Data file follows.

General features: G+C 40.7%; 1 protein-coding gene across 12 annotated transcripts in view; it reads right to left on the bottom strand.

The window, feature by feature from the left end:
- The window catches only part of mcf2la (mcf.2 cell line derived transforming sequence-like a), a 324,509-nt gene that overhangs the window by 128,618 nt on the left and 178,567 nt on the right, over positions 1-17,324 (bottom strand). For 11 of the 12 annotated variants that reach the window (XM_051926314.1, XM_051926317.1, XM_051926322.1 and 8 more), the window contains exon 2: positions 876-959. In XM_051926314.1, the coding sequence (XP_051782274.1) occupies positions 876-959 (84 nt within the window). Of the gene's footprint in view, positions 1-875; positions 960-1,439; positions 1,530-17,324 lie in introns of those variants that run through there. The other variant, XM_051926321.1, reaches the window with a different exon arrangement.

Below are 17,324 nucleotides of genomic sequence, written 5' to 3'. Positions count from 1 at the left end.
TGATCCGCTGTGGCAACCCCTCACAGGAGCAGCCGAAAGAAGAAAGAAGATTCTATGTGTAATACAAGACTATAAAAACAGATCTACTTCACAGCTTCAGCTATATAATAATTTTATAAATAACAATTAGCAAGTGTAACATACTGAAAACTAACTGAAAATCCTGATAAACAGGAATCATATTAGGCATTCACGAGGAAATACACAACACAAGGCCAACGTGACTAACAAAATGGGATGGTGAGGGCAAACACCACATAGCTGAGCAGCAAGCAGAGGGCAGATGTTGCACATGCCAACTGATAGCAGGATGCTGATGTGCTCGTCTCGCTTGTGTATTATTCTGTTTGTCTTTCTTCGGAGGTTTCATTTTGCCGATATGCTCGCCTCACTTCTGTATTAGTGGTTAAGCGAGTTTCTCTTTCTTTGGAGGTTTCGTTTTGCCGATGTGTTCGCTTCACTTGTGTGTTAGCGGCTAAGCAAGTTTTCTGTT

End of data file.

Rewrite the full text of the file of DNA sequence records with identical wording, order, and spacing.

General features: G+C 40.7%; 1 protein-coding gene across 12 annotated transcripts in view; it reads right to left on the bottom strand.

The window, feature by feature from the left end:
- The window catches only part of mcf2la (mcf.2 cell line derived transforming sequence-like a), a 324,509-nt gene that overhangs the window by 128,618 nt on the left and 178,567 nt on the right, over positions 1-17,324 (bottom strand). For 11 of the 12 annotated variants that reach the window (XM_051926314.1, XM_051926317.1, XM_051926322.1 and 8 more), the window contains exon 2: positions 876-959. In XM_051926314.1, the coding sequence (XP_051782274.1) occupies positions 876-959 (84 nt within the window). Of the gene's footprint in view, positions 1-875; positions 960-1,439; positions 1,530-17,324 lie in introns of those variants that run through there. The other variant, XM_051926321.1, reaches the window with a different exon arrangement.

Below are 17,324 nucleotides of genomic sequence, written 5' to 3'. Positions count from 1 at the left end.
TGATCCGCTGTGGCAACCCCTCACAGGAGCAGCCGAAAGAAGAAAGAAGATTCTATGTGTAATACAAGACTATAAAAACAGATCTACTTCACAGCTTCAGCTATATAATAATTTTATAAATAACAATTAGCAAGTGTAACATACTGAAAACTAACTGAAAATCCTGATAAACAGGAATCATATTAGGCATTCACGAGGAAATACACAACACAAGGCCAACGTGACTAACAAAATGGGATGGTGAGGGCAAACACCACATAGCTGAGCAGCAAGCAGAGGGCAGATGTTGCACATGCCAACTGATAGCAGGATGCTGATGTGCTCGTCTCGCTTGTGTATTATTCTGTTTGTCTTTCTTCGGAGGTTTCATTTTGCCGATATGCTCGCCTCACTTCTGTATTAGTGGTTAAGCGAGTTTCTCTTTCTTTGGAGGTTTCGTTTTGCCGATGTGTTCGCTTCACTTGTGTGTTAGCGGCTAAGCAAGTTTTCTGTT